The creation of trusts run closely to dispositions of interest unless properly worded and executed in accordance with English law.
In this matter, the settlor elected to draft and duly sign a declaration of trust, while orally providing the exact nature of the trusts to his trustees; and so, it was this indiscretion that caused the Inland Revenue to seek proportionate stamp duty on grounds that the gesture amounted to a disposition of property and nothing less.
Having chosen to leave consideration for his grandchildren, the settlor created six trusts on two separate occasions, each leaving 3,000 company shares per beneficiary, along with particular instructions as to their use.
When looking to officialise his request, he brought together his trustees, before instructing them as how best to manage the trusts; and so, having finalised six declarations of trust, he signed and sealed them in witness of his solicitor.
A key part of his participation was that as of the date the deeds were completed, the settlor had agreed to renounce his continued beneficial, equitable (and therefore legal) interest in the trust property, and that the trustees were now holding them on trust for the benefit of his grandchildren.
Unfortunately, section 53 (1) of the Law of Property Act 1925 reads that:
“Subject to the provisions hereinafter contained with respect to the creation of interest in land by parol, . . . (c) a disposition of an equitable interest or trust subsisting at the time of the disposition, must be in writing signed by the person disposing of the same, or by his agent thereunto lawfully authorised in writing or by will.”
The question then raised, was whether by virtue of their release, the actions of the settlor and the construction of the declarations of trust, were tantamount to voluntary dispositions, that under the terms of statute, attracted stamp duty (or ad valorem duty as referred to at the time), or that by lack of written instructions as to their use, the trusts were ineffective and thus exempt from taxation?
When first heard, the judge awarded in favour of the trustees, and cited that no duty was applicable because no ‘disposition’ had been intended nor indicated, except for the choice of words used by the settlor.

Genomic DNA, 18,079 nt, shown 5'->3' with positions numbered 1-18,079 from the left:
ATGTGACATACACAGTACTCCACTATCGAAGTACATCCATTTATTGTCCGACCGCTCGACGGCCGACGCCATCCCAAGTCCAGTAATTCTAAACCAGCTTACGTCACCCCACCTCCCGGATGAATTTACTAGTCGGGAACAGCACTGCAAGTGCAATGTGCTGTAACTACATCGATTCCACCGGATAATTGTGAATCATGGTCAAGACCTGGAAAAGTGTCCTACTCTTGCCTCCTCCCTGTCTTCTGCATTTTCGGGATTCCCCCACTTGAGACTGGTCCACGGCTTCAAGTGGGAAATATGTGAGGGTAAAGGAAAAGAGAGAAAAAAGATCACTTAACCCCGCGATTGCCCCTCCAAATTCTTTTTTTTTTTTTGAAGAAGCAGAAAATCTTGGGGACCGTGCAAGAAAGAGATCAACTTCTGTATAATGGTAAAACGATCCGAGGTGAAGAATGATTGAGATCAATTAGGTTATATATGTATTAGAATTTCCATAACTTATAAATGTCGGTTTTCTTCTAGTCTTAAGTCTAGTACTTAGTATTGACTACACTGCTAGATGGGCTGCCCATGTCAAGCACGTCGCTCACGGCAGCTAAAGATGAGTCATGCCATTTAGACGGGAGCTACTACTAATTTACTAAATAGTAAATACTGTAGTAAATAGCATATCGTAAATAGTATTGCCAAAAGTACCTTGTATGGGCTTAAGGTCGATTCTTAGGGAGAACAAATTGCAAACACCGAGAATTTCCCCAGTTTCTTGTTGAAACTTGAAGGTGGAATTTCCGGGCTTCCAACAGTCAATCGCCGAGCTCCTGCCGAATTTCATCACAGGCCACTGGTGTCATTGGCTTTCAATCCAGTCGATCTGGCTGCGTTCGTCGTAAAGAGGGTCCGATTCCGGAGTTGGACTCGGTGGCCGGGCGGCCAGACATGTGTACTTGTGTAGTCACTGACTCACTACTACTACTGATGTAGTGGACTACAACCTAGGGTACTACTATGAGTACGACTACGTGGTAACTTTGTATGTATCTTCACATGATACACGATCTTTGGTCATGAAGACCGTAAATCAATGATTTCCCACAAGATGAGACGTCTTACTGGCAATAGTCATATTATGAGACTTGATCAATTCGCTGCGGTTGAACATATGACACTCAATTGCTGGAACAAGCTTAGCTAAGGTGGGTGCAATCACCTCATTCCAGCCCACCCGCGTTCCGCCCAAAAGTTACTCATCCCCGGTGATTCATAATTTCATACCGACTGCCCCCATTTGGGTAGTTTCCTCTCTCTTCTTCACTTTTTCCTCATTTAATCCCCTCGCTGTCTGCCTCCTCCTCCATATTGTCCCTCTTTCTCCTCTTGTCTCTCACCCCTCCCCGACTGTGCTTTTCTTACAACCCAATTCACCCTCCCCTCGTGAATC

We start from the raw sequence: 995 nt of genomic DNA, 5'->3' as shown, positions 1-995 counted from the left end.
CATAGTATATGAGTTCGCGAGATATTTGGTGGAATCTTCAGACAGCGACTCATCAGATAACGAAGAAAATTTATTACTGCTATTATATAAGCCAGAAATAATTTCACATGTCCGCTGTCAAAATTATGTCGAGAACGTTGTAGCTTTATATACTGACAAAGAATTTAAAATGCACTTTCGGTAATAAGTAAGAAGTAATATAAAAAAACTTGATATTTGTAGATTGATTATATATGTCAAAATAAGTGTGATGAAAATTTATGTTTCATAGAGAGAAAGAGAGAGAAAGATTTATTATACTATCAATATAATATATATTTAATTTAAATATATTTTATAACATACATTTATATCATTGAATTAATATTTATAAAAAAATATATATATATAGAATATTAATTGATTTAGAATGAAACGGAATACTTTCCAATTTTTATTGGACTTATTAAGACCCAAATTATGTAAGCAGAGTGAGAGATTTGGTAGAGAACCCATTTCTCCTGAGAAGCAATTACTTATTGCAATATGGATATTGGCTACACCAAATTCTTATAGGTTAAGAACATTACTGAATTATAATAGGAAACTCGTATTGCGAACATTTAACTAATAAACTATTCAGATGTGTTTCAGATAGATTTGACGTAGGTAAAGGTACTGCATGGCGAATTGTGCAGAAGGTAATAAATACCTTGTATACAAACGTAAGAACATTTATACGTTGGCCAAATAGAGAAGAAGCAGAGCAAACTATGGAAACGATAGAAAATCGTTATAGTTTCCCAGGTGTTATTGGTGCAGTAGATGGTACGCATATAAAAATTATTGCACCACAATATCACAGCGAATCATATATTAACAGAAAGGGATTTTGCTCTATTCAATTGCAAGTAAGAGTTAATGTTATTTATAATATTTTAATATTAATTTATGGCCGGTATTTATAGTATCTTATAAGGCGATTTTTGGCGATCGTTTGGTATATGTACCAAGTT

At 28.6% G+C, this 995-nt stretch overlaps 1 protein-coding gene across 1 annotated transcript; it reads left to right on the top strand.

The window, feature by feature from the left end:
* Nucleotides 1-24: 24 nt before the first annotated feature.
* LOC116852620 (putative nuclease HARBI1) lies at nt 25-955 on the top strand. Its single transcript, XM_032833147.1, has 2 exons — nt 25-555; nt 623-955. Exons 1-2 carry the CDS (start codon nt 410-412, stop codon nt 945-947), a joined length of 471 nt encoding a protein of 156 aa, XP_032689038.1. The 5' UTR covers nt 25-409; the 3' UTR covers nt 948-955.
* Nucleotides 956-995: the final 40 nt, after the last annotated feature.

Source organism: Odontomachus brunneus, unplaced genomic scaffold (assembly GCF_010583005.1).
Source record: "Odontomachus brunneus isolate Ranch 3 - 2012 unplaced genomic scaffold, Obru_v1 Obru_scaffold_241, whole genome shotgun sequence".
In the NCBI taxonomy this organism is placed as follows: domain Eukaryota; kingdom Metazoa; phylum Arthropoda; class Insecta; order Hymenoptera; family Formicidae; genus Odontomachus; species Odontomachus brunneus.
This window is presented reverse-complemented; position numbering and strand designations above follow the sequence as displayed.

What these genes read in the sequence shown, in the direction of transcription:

Upon appeal, the Court reversed the decision and took the opposing view that despite the intentions of the settlor, the manner in which the trusts were created altered the nature of the relationship between executor and trustee; inasmuch as the settlor had granted beneficial and equitable ownership to the trustees, and could no longer see himself as a trustee of the property, until such time as the grandchildren took title upon his death.
Presented again before the House of Lords, much greater focus was placed upon the consolidation of the Law of Property Act 1924 and The Statute of Frauds, which under section 9 explained:
“[A]ll grants and assignments of any trust or confidence shall likewise be in writing, signed by the party granting or assigning the same, or by such last will or devise, or else shall likewise be utterly void and of none effect…”Statute of Frauds
The appellants relied this time upon the terms ‘grants and assignments’ to circumvent the requirements of the Law of Property Act 1925; on grounds that because the terms of the trust had failed to take written form, the trusts were both invalid and therefore exempt from duty, and that reliance upon the term ‘disposition‘ was an overextension of the facts and a misdirection of law.
Upon generous consideration, it was unanimously agreed that despite the intimation that the actions of the settlor were misconstrued, it was relatively easy to interpret that the renunciation of interest was equatable to a disposition, and that under those circumstances, the relevant statutory duty was owed, while the House reminded the parties that:
“[A] direction to a trustee by the equitable owner of the property prescribing new trusts upon which it is to be held is a declaration of trust but not a grant or assignment.”